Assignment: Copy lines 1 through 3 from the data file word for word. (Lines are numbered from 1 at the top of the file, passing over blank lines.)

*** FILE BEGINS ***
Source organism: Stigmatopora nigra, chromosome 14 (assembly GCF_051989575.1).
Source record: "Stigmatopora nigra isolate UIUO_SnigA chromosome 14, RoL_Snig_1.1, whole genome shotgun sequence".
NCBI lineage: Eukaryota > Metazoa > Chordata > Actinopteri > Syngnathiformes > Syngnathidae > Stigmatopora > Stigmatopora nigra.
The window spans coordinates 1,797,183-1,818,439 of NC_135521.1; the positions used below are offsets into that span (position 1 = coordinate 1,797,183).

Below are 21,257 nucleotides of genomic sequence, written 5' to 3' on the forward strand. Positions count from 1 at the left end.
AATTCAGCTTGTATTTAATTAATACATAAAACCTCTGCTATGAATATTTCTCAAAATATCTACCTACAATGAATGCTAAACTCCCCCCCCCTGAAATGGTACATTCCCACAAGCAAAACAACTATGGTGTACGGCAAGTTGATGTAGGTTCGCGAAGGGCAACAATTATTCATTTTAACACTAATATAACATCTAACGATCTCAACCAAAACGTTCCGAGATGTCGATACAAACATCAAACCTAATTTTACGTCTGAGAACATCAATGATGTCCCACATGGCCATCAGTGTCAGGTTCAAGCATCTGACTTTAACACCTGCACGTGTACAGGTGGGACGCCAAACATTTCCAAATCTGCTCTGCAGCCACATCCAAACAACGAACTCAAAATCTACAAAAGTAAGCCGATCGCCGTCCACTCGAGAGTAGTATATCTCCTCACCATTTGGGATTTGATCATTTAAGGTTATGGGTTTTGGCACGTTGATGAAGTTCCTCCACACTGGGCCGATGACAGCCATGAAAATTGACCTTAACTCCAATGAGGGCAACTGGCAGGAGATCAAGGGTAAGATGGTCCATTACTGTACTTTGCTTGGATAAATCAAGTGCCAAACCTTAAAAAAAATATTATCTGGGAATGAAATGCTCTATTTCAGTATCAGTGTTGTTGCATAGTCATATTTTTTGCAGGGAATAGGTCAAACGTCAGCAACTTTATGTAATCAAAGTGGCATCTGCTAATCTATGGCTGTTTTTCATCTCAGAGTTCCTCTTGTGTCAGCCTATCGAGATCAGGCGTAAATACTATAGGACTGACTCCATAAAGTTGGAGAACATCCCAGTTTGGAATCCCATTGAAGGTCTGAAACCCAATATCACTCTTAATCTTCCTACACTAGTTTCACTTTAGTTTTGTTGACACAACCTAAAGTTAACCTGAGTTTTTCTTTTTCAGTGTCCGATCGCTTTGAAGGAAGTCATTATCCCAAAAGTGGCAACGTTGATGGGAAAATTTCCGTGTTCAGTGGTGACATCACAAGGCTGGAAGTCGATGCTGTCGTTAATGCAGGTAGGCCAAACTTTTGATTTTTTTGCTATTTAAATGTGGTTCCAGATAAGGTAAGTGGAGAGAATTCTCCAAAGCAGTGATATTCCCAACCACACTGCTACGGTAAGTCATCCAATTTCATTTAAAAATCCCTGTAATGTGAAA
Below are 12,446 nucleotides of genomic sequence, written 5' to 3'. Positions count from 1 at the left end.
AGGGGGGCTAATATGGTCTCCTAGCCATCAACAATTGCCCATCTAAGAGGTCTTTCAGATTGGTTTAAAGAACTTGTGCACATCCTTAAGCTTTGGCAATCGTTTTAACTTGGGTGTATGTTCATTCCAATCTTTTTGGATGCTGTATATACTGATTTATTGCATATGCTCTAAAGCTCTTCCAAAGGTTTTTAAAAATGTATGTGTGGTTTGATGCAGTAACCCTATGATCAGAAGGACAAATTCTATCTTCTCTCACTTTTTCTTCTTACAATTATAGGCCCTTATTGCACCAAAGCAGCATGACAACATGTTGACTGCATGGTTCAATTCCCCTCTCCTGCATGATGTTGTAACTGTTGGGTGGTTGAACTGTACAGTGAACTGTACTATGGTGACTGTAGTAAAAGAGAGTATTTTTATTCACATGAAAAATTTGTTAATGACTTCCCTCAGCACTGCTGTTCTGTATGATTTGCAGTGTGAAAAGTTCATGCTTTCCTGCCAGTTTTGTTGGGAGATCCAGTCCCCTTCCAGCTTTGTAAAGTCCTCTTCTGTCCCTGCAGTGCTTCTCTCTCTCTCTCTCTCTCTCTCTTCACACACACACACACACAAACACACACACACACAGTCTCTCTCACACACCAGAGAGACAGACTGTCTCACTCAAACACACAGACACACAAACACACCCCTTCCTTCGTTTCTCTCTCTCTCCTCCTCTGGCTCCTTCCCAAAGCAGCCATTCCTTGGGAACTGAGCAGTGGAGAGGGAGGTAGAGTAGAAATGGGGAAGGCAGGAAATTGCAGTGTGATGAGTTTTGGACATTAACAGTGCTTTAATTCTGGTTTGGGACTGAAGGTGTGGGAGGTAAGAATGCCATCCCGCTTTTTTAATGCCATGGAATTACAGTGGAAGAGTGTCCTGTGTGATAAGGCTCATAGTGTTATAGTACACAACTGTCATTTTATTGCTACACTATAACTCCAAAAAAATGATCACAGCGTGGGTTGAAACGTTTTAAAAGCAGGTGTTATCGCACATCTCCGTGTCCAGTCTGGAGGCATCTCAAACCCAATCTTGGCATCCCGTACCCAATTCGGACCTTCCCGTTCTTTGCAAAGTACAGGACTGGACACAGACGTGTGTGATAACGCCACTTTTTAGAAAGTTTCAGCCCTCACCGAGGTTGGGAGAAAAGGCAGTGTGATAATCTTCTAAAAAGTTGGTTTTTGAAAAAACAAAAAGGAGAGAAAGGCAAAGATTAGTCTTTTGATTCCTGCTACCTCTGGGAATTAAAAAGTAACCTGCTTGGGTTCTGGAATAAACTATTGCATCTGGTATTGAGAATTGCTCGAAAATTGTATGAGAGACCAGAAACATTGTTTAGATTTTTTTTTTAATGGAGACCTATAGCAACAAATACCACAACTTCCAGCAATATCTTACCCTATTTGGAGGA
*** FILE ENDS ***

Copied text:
Source organism: Stigmatopora nigra, chromosome 14 (assembly GCF_051989575.1).
Source record: "Stigmatopora nigra isolate UIUO_SnigA chromosome 14, RoL_Snig_1.1, whole genome shotgun sequence".
NCBI lineage: Eukaryota > Metazoa > Chordata > Actinopteri > Syngnathiformes > Syngnathidae > Stigmatopora > Stigmatopora nigra.